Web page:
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Government to spend less on vehicle purchases

Vehicle sales are expected to close in at just under 20 000 units for 2015, slightly down in 2014 where 21 718 units were sold. Government spending for the year is also down by N$400 million. A decline in the price of oil will also help drive sales according to a forecast released by Simonis Storm Securities.

At the fore of the findings is resident economist at Simonis Storm Securities, Daniel Kavishe. He said, “figures for December indicate that monthly vehicle sales declined to 1831 from 1992 in November. The 8.1% decrease in sales is a result of an overall drop in all categories, a natural feature of this time of year. Annualized growth figures for total vehicles sales remain positive at 53.9%, with total commercial vehicles (TCV) increasing by 65.2%”, remarking on data released by the National Association of Auto-mobile Manufacturers of South Africa.
During December, sales in the category of commercial vehicles declined by 16% month-on-month to 985 units. This was mainly a result of declining sales across light commercial vehicle sales category.
“Interest rates remain unchanged despite declining foreign reserves and an increase in household debt levels. According to our estimates for 2015, we anticipate an increase in interest rates from 50 to 75 basis points mainly on the back of a global rising interest rate environment and depending on the level of Namibia’s foreign reserves,” Kavishe explained.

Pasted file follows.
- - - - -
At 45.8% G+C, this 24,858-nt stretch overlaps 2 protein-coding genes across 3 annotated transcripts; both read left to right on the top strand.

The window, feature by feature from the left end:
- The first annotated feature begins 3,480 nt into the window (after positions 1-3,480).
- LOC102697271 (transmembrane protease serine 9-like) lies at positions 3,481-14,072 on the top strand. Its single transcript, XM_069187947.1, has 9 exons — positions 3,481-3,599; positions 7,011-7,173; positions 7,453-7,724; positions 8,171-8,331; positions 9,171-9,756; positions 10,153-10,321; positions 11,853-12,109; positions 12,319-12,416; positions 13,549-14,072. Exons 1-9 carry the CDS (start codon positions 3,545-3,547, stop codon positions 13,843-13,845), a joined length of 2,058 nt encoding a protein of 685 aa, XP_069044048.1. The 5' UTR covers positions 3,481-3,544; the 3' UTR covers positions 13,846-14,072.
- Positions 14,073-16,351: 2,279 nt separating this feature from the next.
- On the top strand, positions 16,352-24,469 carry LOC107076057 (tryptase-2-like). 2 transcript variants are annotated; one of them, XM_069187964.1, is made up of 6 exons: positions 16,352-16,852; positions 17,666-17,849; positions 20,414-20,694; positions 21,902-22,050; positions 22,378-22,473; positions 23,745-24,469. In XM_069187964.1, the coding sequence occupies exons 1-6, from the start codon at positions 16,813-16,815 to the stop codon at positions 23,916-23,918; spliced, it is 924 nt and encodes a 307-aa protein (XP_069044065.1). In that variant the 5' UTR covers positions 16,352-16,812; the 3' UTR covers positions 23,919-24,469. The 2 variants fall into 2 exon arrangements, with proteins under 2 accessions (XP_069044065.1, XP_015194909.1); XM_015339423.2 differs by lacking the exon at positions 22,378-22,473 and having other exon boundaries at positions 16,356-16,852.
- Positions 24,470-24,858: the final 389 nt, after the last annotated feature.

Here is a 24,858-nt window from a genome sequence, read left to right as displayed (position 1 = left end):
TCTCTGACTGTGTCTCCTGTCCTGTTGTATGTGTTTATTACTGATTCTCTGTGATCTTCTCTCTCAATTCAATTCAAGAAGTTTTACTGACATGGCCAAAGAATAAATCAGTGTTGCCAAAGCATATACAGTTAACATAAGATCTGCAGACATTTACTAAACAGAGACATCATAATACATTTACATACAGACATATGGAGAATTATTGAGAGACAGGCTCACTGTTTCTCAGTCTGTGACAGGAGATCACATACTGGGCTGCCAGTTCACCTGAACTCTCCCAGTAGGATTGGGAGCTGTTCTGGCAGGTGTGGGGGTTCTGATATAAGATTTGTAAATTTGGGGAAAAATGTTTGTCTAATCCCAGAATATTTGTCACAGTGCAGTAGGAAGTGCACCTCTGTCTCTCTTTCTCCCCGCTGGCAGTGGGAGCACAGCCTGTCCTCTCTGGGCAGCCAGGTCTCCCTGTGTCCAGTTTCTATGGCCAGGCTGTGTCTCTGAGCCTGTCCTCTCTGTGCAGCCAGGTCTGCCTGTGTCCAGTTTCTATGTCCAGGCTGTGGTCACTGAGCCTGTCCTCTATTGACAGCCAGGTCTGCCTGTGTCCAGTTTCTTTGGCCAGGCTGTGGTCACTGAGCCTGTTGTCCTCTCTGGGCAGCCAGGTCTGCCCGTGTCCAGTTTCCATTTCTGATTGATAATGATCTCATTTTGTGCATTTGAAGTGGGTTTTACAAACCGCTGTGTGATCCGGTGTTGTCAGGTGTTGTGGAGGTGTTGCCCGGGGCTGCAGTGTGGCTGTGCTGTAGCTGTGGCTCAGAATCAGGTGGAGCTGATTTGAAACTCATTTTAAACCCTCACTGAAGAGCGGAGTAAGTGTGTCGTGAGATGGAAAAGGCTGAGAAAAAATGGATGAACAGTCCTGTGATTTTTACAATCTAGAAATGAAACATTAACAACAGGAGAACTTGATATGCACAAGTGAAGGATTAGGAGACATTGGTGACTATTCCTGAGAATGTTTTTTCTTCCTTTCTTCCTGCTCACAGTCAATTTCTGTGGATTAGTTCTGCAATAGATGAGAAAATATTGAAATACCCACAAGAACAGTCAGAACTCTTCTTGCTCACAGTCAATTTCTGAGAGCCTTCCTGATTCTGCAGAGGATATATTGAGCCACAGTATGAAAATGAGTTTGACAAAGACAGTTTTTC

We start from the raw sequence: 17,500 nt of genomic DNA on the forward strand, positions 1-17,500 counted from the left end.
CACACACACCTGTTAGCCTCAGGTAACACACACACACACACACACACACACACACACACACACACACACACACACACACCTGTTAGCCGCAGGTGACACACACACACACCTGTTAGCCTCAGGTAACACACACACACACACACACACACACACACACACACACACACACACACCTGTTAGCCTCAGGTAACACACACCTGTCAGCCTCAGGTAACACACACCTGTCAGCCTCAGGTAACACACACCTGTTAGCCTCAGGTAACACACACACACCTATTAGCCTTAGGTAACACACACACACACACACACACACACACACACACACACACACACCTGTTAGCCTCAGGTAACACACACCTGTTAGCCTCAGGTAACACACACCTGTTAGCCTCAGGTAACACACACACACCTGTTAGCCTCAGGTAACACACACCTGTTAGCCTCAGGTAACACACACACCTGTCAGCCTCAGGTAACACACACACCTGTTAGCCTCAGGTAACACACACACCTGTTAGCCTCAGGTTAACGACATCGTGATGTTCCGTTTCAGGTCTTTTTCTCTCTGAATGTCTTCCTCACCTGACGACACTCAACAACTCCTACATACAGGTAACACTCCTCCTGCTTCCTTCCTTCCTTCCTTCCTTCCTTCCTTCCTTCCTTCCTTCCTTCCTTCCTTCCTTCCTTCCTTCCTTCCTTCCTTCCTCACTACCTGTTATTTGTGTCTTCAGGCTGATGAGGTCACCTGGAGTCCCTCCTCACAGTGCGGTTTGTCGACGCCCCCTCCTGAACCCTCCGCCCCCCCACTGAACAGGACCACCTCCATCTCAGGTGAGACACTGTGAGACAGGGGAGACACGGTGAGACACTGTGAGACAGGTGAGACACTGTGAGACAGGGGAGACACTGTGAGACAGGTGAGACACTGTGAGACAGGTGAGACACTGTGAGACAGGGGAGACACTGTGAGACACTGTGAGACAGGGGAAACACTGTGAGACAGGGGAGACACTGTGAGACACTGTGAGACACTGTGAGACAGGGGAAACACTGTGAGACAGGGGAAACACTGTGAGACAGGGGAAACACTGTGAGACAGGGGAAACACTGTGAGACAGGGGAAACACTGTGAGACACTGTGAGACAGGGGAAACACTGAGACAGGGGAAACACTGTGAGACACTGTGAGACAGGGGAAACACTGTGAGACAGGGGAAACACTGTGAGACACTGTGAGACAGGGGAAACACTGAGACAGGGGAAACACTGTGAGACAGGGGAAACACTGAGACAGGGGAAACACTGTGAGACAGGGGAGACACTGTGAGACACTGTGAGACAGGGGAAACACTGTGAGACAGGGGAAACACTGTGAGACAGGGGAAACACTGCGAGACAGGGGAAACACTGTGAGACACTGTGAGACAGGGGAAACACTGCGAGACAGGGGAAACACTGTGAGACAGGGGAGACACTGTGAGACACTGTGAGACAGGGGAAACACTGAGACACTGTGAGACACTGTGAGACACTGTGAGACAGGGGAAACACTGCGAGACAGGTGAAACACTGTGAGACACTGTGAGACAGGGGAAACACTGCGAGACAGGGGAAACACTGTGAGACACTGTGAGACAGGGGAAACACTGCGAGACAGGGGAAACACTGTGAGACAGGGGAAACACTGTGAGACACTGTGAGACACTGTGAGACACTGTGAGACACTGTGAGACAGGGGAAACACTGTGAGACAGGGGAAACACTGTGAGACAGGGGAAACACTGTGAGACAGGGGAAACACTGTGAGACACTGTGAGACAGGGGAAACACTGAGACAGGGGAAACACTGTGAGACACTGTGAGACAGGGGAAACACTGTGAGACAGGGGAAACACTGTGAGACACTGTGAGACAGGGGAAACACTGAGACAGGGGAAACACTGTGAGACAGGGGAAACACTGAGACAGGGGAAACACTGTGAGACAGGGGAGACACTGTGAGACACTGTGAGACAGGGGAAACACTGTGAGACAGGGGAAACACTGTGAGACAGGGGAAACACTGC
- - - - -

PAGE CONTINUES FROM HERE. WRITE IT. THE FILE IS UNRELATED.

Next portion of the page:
Passenger vehicles increased to 823 units from 764 units in November, a 7.7% increase month-on-month but a 45.1% increase year-on-year. The increase indicated 81% growth in sales for Volkswagen from 99 units to 179 units. The other passenger vehicle that had an increase in sales was Mercedes Benz which increased in sales from 47 units to 60 units.
For the month of December, the total value of vehicles sold is estimated at N$577 million. The total value of vehicle sales for 2014 is estimated at N$7 billion while accumulated vehicle sales came in at 21 718 units according to Kavishe.
Said Kavishe, “oil prices are expected to decline during the course of 2015. With oil prices averaging between US$50 and US$70 per barrel we anticipate increased sales of the diesel powered engines. This can already be seen in the sharp increase in heavy commercial vehicles.”
According to him, N$500 million has been budgeted for vehicle purchases. “Overall, we anticipate that total vehicle sales will come in lower with government spending less on vehicles,” concluded Kavishe.

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